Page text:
# Transforming an ellipsoid

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I want to transform an ellipsoid according to some arbitrary matrix (4x4, DirectX oriented).
My ellipsoids are represented by a Vector3 for the centre, and a Vector3 for the axial radii.
Now, it's obvious to me that the centre should transformed by multiplying the Vector4(centre.x, centre.y, centre.z, 1) by the matrix, and then taking the x, y, z components of the result as the new coordinates of the centre. However, I am not sure how to handle the radii.

Should they be individually scaled, simply by multiplying by the upper left 3x3 sub-matrix? Or should they be divided by the determinant? Or is it something even more complex?

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Going by your definition, your ellipsoids are always axis-aligned (since the radii are always assumed to be along the x,y,z axes). If this is intentional, and all you want to use your transformation matrix for is translation and scaling, then it would be sufficient to multiply your center vector with the translation column of your matrix and your axial radii vector with the matrix diagonal. You wouldn't even need a matrix, just a translation- and a scale-vector.

However, if you want to be able to rotate your ellipsoids, then you will probably have to refactor your definition to allow non-axis-aligned ellipsoids...

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No, I'm fine with keeping them axis aligned, but what do I do when there is a rotation component in the matrix? (These are bounding ellipsoids, which need to be transformed into world space before frustum culling is performed).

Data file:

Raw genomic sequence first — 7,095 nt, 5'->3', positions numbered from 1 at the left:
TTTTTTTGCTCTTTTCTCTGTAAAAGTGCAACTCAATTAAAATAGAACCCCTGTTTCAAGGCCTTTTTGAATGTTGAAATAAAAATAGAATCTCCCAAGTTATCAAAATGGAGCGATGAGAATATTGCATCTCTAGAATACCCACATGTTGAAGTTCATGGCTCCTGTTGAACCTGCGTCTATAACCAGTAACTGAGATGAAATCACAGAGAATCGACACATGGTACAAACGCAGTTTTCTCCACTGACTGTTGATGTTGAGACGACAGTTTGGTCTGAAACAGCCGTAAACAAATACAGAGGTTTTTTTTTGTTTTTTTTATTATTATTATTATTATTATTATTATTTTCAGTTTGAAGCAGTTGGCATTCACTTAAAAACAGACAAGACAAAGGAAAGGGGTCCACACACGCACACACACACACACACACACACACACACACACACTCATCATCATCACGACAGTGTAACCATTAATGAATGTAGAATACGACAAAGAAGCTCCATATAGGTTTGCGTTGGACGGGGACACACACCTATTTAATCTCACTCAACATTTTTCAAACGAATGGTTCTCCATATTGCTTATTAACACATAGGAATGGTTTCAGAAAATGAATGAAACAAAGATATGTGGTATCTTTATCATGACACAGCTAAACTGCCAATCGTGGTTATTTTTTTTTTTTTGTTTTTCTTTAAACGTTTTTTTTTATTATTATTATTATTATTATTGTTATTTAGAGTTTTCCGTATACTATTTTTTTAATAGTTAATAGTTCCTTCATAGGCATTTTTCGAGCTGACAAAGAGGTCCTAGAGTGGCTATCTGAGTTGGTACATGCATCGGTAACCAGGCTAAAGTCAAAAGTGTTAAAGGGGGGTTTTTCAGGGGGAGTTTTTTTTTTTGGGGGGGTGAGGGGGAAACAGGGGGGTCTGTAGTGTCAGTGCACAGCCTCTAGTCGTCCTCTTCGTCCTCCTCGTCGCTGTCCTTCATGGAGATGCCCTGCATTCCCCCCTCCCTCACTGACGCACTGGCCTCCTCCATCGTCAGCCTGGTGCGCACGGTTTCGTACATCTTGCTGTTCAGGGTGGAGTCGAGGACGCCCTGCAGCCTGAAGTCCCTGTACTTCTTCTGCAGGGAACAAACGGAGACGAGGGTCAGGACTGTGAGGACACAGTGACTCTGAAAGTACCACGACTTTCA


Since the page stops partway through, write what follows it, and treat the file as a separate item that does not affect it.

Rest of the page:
So do I transform the centre as described below, then multiply the axial radii by the first three diagonal elements?

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Axis-aligned ellipsoids (AAEs) might not be a very good choice for bounding volumes. When you apply a rotation to an AAE, the result is no longer an AAE. So you'll need to compute an AAE large enough to contain all of the non-axis aligned ellipsoid that resulted from the transformation, but this won't be a tight it at all. Perhaps you should recompute a bounding ellipsoid after transforming your model. Axis-aligned bounding boxes have the same issue.

Or perhaps you should use arbitrary ellipsoids instead, or some other [url="http://en.wikipedia.org/wiki/Bounding_volume#Common_types_of_bounding_volume"]type of bounding volumes[/url].

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